Heartfulness proposes meditation on the heart with an aim of attaining subtler levels of consciousness. The heart is not merely a pump for blood circulation – its role goes far beyond that. References in ancient Indian literature on Yoga, especially that from Sages like Patanjali,…
Many of us think we are managing our day-to-day life well; we are functioning. But what happens when there is a spoke in the wheels, when the well-oiled machine comes to a standstill? Do we have enough substance to fall back on? The current Covid-19 pandemic has unveiled our shortcomings.
Smt Tripti Tandon joined The Yoga Institute in 2018 as a yoga student initially and then she became part of Annam Brahma, feeding the needy. She also joined the 1 Month TTC. Since then, she together with her husband Atul, has been giving out healthy, Sattvik breakfast meals to hundreds of people daily for three years now. She also gets up at 5 am every morning to prepare tiffin lunches for her husband and daughter before joining asana class at the Institute and then volunteering for Annam Brahma. By 8:30 am every morning, Tripti has already done her part for society, for herself and for her relationship.
“I am just so grateful for the opportunity given by The Yoga Institute to do something useful. My husband and I get to spend one hour together every morning before the hectic day starts and we have met so many nice people, both among the team of volunteers and also among the people who come for the free meals,” gushes Tripti.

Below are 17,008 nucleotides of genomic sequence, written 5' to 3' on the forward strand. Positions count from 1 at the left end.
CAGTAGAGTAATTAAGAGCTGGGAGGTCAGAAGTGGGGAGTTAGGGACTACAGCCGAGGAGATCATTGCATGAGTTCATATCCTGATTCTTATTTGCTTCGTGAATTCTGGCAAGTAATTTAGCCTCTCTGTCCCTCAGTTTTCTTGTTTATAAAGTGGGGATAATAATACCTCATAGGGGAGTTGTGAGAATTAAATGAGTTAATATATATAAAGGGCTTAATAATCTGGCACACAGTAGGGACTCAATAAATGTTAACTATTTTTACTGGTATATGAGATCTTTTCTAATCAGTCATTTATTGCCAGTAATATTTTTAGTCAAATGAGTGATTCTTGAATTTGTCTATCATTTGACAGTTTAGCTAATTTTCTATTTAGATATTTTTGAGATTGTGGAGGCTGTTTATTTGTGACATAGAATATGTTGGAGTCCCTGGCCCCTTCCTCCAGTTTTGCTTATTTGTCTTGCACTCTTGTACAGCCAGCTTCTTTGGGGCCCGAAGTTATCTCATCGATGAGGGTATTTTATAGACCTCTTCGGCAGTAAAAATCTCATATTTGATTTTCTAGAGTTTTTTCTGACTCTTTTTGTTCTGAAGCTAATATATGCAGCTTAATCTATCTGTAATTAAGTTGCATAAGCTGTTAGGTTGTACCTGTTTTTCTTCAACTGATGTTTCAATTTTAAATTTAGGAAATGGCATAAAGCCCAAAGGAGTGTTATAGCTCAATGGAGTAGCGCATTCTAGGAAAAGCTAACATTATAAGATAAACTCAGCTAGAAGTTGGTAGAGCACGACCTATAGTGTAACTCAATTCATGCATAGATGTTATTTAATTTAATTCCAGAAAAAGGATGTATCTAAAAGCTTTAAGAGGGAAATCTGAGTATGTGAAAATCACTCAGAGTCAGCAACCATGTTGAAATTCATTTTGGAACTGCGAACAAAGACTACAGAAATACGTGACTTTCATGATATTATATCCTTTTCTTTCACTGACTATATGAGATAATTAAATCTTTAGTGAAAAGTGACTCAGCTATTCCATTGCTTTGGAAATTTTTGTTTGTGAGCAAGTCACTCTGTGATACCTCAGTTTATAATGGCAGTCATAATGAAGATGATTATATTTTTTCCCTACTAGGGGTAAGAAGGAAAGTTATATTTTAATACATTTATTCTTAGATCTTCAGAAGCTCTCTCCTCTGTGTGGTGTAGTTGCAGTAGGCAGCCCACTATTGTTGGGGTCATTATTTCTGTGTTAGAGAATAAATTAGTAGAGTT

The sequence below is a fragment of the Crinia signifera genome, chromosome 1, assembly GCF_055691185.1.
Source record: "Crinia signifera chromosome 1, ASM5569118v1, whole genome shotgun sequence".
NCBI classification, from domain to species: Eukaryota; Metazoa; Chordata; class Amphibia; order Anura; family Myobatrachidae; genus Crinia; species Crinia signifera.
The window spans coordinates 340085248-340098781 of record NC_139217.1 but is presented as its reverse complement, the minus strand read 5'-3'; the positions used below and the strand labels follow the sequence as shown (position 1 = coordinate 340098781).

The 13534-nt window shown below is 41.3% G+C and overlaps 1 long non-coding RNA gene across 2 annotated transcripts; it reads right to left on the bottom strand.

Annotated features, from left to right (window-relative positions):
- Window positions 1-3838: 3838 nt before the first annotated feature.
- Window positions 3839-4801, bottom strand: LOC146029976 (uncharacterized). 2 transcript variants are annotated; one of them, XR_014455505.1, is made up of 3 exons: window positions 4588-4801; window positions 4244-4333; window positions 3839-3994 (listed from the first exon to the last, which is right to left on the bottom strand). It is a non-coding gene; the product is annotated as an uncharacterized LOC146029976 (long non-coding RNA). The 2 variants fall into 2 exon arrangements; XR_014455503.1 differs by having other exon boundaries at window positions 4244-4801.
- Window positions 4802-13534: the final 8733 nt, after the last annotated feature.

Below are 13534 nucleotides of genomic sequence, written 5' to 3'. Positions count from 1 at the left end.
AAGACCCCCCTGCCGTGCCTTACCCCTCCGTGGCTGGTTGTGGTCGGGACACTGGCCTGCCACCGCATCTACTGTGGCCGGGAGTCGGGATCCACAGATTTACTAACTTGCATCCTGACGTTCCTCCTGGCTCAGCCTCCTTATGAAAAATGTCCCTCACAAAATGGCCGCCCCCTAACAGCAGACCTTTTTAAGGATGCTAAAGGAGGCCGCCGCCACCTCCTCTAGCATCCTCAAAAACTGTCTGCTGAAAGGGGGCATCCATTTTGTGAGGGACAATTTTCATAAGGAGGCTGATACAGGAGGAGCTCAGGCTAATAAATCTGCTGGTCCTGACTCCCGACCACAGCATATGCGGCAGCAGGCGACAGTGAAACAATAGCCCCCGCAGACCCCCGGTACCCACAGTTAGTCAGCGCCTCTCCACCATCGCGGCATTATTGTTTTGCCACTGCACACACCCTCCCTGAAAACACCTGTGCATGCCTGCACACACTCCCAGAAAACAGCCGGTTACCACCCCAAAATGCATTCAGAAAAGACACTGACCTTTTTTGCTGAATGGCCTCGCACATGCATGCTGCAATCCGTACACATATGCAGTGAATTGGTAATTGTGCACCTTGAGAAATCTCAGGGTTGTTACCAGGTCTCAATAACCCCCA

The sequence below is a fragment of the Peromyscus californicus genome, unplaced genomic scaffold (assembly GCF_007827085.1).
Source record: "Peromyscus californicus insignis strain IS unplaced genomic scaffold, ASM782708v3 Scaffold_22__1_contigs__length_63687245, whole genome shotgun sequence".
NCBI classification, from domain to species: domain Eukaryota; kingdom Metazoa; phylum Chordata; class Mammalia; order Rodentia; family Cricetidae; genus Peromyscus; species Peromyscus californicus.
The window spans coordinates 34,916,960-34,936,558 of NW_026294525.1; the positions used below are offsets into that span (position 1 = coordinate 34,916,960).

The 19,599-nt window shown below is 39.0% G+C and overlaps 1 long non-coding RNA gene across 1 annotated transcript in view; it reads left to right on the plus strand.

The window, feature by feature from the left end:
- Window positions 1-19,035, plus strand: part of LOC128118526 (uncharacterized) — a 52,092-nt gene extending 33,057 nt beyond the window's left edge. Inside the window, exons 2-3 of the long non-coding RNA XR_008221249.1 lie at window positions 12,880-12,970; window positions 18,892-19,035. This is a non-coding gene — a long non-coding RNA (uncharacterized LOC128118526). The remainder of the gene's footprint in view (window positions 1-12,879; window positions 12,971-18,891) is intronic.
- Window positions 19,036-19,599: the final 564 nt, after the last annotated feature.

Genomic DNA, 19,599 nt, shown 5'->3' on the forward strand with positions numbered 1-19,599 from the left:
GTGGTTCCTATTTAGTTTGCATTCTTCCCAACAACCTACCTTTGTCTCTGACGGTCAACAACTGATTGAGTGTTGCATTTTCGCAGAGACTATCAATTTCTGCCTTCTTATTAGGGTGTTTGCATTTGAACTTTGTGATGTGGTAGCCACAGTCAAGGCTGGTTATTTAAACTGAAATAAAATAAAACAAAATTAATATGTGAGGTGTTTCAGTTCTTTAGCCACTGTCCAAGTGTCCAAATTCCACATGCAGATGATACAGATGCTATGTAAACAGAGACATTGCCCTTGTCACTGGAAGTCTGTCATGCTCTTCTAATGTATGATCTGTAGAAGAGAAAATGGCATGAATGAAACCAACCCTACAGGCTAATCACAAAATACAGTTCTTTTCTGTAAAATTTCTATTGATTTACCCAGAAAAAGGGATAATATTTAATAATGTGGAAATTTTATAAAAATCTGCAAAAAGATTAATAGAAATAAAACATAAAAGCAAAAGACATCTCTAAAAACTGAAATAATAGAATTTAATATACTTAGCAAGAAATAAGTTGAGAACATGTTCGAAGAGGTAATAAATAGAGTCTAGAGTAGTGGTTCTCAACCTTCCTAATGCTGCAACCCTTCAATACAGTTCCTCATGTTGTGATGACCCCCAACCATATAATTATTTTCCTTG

Over the years, Tripti and Atul have built such a strong foundation of gratitude, useful service and counting the blessings that they have instead of complaining about what they don’t, that when Covid-19 struck first Atul and then Tripti in March of this year, they never lost their positive attitude.
“I just believed in God and surrendered. We were also in touch with the doctor via online consultation, so that we did not have to step out. Meals were arranged for us and Hansaji called us every day to check how we were doing,” recalls Tripti.
With so much of mental, physical and moral support, there was only a week of migraines, bodyache and throat pain and a month of general weakness before Tripti was back to her regular self, probably stronger by the experience, and never losing her positive outlook.
“One has to do something for others,” says Tripti. “That is the most rewarding. Also, a good start to the day with some asanas, pranayama, and some quiet time is important.” Being an epilepsy sufferer herself, she cautions though that asanas and pranayama should be done to one’s capacity only. “Thanks to the yoga way of life, I have become more aware of my condition and sit down whenever I feel dizzy. Stress is also less because I understand where it was coming from. This has also improved my sleep. Yoga is a way of life,” she concludes.